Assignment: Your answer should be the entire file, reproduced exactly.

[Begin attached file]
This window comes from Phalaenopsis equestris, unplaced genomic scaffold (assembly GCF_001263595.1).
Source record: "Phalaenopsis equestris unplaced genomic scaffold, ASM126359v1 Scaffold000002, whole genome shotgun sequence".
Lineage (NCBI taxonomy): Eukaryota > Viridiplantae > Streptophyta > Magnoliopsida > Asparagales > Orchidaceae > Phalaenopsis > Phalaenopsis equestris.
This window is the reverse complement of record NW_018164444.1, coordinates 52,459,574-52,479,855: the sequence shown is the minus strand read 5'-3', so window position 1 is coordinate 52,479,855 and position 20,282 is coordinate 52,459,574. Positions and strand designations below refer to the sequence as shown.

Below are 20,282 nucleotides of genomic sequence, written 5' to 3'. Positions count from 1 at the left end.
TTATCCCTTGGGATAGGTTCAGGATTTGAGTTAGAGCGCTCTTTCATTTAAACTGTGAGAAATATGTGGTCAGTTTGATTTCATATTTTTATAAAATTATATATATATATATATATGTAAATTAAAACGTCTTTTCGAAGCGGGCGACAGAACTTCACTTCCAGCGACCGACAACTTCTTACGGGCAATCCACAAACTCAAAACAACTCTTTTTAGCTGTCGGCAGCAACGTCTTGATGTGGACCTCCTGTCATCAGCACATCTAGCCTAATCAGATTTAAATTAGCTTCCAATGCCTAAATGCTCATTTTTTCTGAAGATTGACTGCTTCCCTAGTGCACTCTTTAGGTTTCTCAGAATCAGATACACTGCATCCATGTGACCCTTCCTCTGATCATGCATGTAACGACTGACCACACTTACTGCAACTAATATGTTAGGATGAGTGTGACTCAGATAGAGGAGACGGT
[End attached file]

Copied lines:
This window comes from Phalaenopsis equestris, unplaced genomic scaffold (assembly GCF_001263595.1).
Source record: "Phalaenopsis equestris unplaced genomic scaffold, ASM126359v1 Scaffold000002, whole genome shotgun sequence".
Lineage (NCBI taxonomy): Eukaryota > Viridiplantae > Streptophyta > Magnoliopsida > Asparagales > Orchidaceae > Phalaenopsis > Phalaenopsis equestris.
This window is the reverse complement of record NW_018164444.1, coordinates 52,459,574-52,479,855: the sequence shown is the minus strand read 5'-3', so window position 1 is coordinate 52,479,855 and position 20,282 is coordinate 52,459,574. Positions and strand designations below refer to the sequence as shown.

Below are 20,282 nucleotides of genomic sequence, written 5' to 3'. Positions count from 1 at the left end.
TTATCCCTTGGGATAGGTTCAGGATTTGAGTTAGAGCGCTCTTTCATTTAAACTGTGAGAAATATGTGGTCAGTTTGATTTCATATTTTTATAAAATTATATATATATATATATATGTAAATTAAAACGTCTTTTCGAAGCGGGCGACAGAACTTCACTTCCAGCGACCGACAACTTCTTACGGGCAATCCACAAACTCAAAACAACTCTTTTTAGCTGTCGGCAGCAACGTCTTGATGTGGACCTCCTGTCATCAGCACATCTAGCCTAATCAGATTTAAATTAGCTTCCAATGCCTAAATGCTCATTTTTTCTGAAGATTGACTGCTTCCCTAGTGCACTCTTTAGGTTTCTCAGAATCAGATACACTGCATCCATGTGACCCTTCCTCTGATCATGCATGTAACGACTGACCACACTTACTGCAACTAATATGTTAGGATGAGTGTGACTCAGATAGAGGAGACGGT